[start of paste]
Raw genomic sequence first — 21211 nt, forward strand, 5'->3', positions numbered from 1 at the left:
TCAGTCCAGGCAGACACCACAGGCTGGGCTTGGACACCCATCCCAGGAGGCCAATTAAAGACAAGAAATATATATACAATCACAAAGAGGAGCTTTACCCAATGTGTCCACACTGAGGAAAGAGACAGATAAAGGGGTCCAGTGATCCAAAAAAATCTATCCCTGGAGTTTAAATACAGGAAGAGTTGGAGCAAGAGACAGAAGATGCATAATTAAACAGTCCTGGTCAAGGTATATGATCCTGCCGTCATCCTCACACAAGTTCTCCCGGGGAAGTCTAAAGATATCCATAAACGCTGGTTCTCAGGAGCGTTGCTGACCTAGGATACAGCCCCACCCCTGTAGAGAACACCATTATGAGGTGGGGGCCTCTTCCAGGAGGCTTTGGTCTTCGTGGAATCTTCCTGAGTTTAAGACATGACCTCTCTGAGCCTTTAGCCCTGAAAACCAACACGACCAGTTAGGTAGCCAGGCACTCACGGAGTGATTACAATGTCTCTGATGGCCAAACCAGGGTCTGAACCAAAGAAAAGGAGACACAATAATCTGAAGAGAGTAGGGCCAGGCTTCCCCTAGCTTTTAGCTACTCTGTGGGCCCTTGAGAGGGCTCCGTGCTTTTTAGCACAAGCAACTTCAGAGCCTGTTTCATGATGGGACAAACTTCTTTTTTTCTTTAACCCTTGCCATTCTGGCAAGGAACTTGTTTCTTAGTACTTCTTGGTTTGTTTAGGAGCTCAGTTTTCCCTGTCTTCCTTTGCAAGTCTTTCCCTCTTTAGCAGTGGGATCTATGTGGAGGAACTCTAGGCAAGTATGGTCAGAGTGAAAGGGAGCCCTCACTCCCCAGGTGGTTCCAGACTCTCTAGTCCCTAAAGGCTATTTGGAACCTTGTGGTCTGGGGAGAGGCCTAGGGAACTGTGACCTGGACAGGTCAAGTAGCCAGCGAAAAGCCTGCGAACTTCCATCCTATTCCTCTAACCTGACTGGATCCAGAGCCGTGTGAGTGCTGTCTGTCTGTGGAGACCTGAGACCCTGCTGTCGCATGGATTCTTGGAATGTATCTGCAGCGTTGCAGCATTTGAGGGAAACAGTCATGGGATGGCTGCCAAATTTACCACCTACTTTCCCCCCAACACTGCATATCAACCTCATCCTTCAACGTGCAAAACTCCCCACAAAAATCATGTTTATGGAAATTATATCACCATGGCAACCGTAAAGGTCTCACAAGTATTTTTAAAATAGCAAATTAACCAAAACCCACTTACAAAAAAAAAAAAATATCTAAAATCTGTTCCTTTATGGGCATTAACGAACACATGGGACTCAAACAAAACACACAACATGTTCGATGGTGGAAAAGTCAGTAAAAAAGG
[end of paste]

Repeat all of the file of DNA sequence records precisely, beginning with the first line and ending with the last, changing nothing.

Raw genomic sequence first — 21211 nt, forward strand, 5'->3', positions numbered from 1 at the left:
TCAGTCCAGGCAGACACCACAGGCTGGGCTTGGACACCCATCCCAGGAGGCCAATTAAAGACAAGAAATATATATACAATCACAAAGAGGAGCTTTACCCAATGTGTCCACACTGAGGAAAGAGACAGATAAAGGGGTCCAGTGATCCAAAAAAATCTATCCCTGGAGTTTAAATACAGGAAGAGTTGGAGCAAGAGACAGAAGATGCATAATTAAACAGTCCTGGTCAAGGTATATGATCCTGCCGTCATCCTCACACAAGTTCTCCCGGGGAAGTCTAAAGATATCCATAAACGCTGGTTCTCAGGAGCGTTGCTGACCTAGGATACAGCCCCACCCCTGTAGAGAACACCATTATGAGGTGGGGGCCTCTTCCAGGAGGCTTTGGTCTTCGTGGAATCTTCCTGAGTTTAAGACATGACCTCTCTGAGCCTTTAGCCCTGAAAACCAACACGACCAGTTAGGTAGCCAGGCACTCACGGAGTGATTACAATGTCTCTGATGGCCAAACCAGGGTCTGAACCAAAGAAAAGGAGACACAATAATCTGAAGAGAGTAGGGCCAGGCTTCCCCTAGCTTTTAGCTACTCTGTGGGCCCTTGAGAGGGCTCCGTGCTTTTTAGCACAAGCAACTTCAGAGCCTGTTTCATGATGGGACAAACTTCTTTTTTTCTTTAACCCTTGCCATTCTGGCAAGGAACTTGTTTCTTAGTACTTCTTGGTTTGTTTAGGAGCTCAGTTTTCCCTGTCTTCCTTTGCAAGTCTTTCCCTCTTTAGCAGTGGGATCTATGTGGAGGAACTCTAGGCAAGTATGGTCAGAGTGAAAGGGAGCCCTCACTCCCCAGGTGGTTCCAGACTCTCTAGTCCCTAAAGGCTATTTGGAACCTTGTGGTCTGGGGAGAGGCCTAGGGAACTGTGACCTGGACAGGTCAAGTAGCCAGCGAAAAGCCTGCGAACTTCCATCCTATTCCTCTAACCTGACTGGATCCAGAGCCGTGTGAGTGCTGTCTGTCTGTGGAGACCTGAGACCCTGCTGTCGCATGGATTCTTGGAATGTATCTGCAGCGTTGCAGCATTTGAGGGAAACAGTCATGGGATGGCTGCCAAATTTACCACCTACTTTCCCCCCAACACTGCATATCAACCTCATCCTTCAACGTGCAAAACTCCCCACAAAAATCATGTTTATGGAAATTATATCACCATGGCAACCGTAAAGGTCTCACAAGTATTTTTAAAATAGCAAATTAACCAAAACCCACTTACAAAAAAAAAAAAATATCTAAAATCTGTTCCTTTATGGGCATTAACGAACACATGGGACTCAAACAAAACACACAACATGTTCGATGGTGGAAAAGTCAGTAAAAAAGG